Despite the wide range of subject matter represented within this sketchbook, Turner labelled it the ‘St Peter’s’ sketchbook, a title which derives from a series of eight studies recording scenes from the interior of the famous basilica, see folios 17 verso, 84 and 85–87 (D16189, D16309, and D16311–D16315; Turner Bequest CLXXXVIII 17a, 83, and 84–86). These sketches, executed swiftly in the relative gloom of the church, are principally concerned with exploring the complex perspective of the architectural arrangement of the building, looking down through the side aisles and nave towards the transepts and the crossing. As Cecilia Powell has written they ‘vividly record the experience of being in the huge, interlocking spaces of a vast building’.1 Turner may have referred to them when painting a finished watercolour for Walter Fawkes, Interior of St. Peter’s, Rome 1821 (The Morgan Library & Museum, New York).2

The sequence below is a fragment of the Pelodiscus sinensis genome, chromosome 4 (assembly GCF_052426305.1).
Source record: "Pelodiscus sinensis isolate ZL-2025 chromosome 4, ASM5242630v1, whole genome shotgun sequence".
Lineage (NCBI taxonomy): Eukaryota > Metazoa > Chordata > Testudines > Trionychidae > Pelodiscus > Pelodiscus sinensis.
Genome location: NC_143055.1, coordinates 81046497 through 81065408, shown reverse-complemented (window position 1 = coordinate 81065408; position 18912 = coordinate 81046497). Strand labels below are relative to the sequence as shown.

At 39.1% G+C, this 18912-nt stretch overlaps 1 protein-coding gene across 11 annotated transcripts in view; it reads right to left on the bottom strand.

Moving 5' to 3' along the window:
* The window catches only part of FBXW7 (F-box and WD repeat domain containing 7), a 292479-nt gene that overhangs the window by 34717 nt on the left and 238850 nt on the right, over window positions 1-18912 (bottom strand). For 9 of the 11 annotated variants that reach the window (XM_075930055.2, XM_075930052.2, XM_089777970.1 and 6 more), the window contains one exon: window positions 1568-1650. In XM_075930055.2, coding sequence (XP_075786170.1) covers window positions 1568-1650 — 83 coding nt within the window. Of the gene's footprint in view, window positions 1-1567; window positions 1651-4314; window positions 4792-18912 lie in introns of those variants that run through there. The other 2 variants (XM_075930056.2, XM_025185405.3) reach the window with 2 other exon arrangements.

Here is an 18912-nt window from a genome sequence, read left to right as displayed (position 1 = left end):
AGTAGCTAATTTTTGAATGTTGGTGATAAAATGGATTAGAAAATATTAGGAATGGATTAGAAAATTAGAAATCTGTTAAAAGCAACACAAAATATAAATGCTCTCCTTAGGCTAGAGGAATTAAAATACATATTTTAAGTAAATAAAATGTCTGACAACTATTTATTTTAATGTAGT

Powell has identified this sketch as a view of the interior from near to the pier of St Longinus.3 There are four massive piers which mark the crossing underneath the dome of the church, and each one contains a statue within a niche. St Longinus is found within the first niche on the right as you enter the crossing from the nave. Turner’s sketch depicts the view from near to this pier looking across the right side aisle and right transept. The small statue in the niche between two pilasters appears to be that of St Joseph Calasanctius, found in the lower right-hand corner of the west wall of the right (east) transept.
Powell 1987, p..
Andrew Wilton, The Life and Work of J.M.W. Turner, Fribourg 1979, no.724; reproduced in colour in Cara Dufour Denison, Peter Dreyer, William M. Griswold et al., From Mantegna to Picasso: Drawings from the Thaw Collection at the Pierpoint Morgan Library, New York, exhibition catalogue, Royal Academy, London 1996, p.107 no.52
Powell 1984, p.427.